April 1, 2013

Blind spots in electronic monitoring of sex offenders

California corrections officials find that the Global Positioning System isn't always wired for reliability.

Paige St. John / Los Angeles Times

LOS ANGELES — A little more than a year ago, California began testing the GPS monitoring devices that track the movements of thousands of sex offenders.

click image to enlarge

Parole agent Steve Nakamura uses a flashlight to inspect a GPS locator worn by a sex-offender parolee in Rio Linda, Calif. California had to replace thousands of the devices recently because they proved easy to thwart.

The Associated Press

The results were alarming.

Corrections officials found that the devices used in half the state were so inaccurate and unreliable that the public was "in imminent danger."

Batteries died early, cases cracked, reported locations were off by as much as three miles. Officials also found that tampering alerts failed and offenders were able to disappear by covering the devices with foil, deploying illegal GPS jammers or ducking into cars or buildings.

The state abruptly ordered parole agents to remove every ankle monitor in use from north of Los Angeles to the Oregon border. In their place, they strapped on devices made by a different manufacturer -- a mass migration that left California's criminal tracking system not operational for several hours.

The test results provide a glimpse of the blind spots in electronic monitoring, even as those systems are promoted to law enforcement agencies as a safe alternative to incarceration. The flaws in the equipment raise the question of whether the state can deliver what Jessica's Law promised when voters approved it in 2006: round-the-clock tracking of serious sex offenders.

In a lawsuit over the state's GPS contracting, corrections attorneys persuaded a judge to seal information about the failures, arguing that test results could show criminals how to avoid being tracked and give parole violators grounds to appeal convictions.

The information, they warned, would "erode public trust" in electronic monitoring programs. The devices, they said, deter crime only if offenders believe their locations are being tracked every minute.

"The more reliable the devices are believed to be, the less likely a parolee may be to attempt to defeat the system," GPS program director Denise Milano wrote in a court statement.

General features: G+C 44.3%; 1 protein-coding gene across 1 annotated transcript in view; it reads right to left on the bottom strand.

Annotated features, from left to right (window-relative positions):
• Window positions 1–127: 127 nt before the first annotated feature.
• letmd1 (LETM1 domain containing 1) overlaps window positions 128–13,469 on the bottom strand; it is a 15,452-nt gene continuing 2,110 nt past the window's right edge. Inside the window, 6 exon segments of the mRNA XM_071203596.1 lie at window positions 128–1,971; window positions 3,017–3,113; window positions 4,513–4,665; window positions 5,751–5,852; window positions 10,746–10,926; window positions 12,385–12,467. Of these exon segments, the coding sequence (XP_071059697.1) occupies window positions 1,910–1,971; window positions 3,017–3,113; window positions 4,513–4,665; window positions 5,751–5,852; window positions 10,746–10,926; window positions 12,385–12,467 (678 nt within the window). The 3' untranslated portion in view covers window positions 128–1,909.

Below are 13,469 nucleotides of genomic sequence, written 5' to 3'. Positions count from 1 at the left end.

State officials say the replacement devices have largely resolved the problems, but officials so far have refused to release test data showing what, if any, improvements were gained.

Through interviews and by comparing censored documents obtained from multiple sources, the Los Angeles Times was able to piece together most of what the state persuaded the courts to black out.

GPS tracking devices are designed to alert authorities if the wearer tampers with the device, tries to flee or strays too close to a school or other forbidden area. Currently, 7,900 high-risk California parolees and felons -- most of them sex offenders or gang members -- wear the devices strapped to their ankles.

WHEN SIGNALS FALL SHORT

The monitors work by picking up signals from GPS satellites and transmitting the location information by cellular networks to a central computer. Just like GPS devices used by drivers or hikers, the monitors can fail where buildings block signals or where cell reception is spotty.

But that is not the monitoring system's sole vulnerability: A Times investigation in February found that thousands of child molesters, rapists and other high-risk parolees were removing or disarming their tracking devices -- often with little risk of serving time for it because California's jails are too full to hold them.

The state's testing was conducted as part of a winner-take-all contest for the nation's largest electronic monitoring contract, worth more than $51 million over six years. Industry experts said they were the most exhaustive field trials they had seen.

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